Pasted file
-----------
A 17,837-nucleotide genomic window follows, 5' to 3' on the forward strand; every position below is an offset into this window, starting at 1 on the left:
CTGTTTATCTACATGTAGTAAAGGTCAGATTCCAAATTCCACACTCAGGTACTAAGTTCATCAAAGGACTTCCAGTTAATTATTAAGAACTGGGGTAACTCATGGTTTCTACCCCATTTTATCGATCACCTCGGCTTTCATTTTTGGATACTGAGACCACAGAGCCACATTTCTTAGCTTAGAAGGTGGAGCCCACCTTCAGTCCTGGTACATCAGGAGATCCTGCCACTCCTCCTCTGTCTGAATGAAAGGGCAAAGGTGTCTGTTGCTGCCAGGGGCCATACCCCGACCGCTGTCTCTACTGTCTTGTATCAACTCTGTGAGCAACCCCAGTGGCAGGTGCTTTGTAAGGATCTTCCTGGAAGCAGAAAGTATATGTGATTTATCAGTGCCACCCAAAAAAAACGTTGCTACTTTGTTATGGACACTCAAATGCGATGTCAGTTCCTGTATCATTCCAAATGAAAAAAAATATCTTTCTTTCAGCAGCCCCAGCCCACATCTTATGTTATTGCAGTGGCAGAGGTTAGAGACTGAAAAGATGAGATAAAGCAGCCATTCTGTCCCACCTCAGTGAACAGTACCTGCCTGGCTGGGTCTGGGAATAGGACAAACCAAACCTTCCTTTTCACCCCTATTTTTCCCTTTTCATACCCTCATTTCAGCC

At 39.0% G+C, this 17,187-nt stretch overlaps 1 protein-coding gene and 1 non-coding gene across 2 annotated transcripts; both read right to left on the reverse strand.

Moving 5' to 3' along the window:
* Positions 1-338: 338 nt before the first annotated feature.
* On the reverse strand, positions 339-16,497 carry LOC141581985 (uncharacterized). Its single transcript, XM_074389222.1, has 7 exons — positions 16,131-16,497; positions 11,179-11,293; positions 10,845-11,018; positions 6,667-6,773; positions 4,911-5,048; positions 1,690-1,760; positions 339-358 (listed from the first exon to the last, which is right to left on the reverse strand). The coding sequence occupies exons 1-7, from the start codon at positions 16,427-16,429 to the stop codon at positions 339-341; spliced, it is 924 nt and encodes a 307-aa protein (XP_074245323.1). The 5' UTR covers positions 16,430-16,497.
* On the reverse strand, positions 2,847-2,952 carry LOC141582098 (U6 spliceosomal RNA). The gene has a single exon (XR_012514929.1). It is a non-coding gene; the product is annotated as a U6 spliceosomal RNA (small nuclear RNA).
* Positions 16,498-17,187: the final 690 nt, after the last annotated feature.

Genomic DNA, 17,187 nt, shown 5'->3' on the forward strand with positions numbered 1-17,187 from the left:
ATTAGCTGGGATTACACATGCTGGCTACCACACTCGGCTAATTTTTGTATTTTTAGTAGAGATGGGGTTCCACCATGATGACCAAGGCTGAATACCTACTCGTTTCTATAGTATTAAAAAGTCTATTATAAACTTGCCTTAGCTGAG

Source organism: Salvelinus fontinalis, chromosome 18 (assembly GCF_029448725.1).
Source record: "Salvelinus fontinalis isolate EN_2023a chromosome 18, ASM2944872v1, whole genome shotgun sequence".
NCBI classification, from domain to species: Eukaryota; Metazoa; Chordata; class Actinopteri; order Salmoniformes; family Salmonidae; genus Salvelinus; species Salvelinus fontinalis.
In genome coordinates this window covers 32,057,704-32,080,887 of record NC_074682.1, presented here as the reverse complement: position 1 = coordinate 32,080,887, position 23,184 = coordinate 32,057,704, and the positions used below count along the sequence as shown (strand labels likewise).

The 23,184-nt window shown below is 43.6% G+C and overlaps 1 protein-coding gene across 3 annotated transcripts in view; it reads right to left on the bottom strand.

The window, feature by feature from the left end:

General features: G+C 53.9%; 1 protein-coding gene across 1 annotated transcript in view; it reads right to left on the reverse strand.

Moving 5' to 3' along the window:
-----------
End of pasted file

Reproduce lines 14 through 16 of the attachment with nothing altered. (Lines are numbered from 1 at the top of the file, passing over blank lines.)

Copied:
In genome coordinates this window covers 32,057,704-32,080,887 of record NC_074682.1, presented here as the reverse complement: position 1 = coordinate 32,080,887, position 23,184 = coordinate 32,057,704, and the positions used below count along the sequence as shown (strand labels likewise).

The 23,184-nt window shown below is 43.6% G+C and overlaps 1 protein-coding gene across 3 annotated transcripts in view; it reads right to left on the bottom strand.

The window, feature by feature from the left end: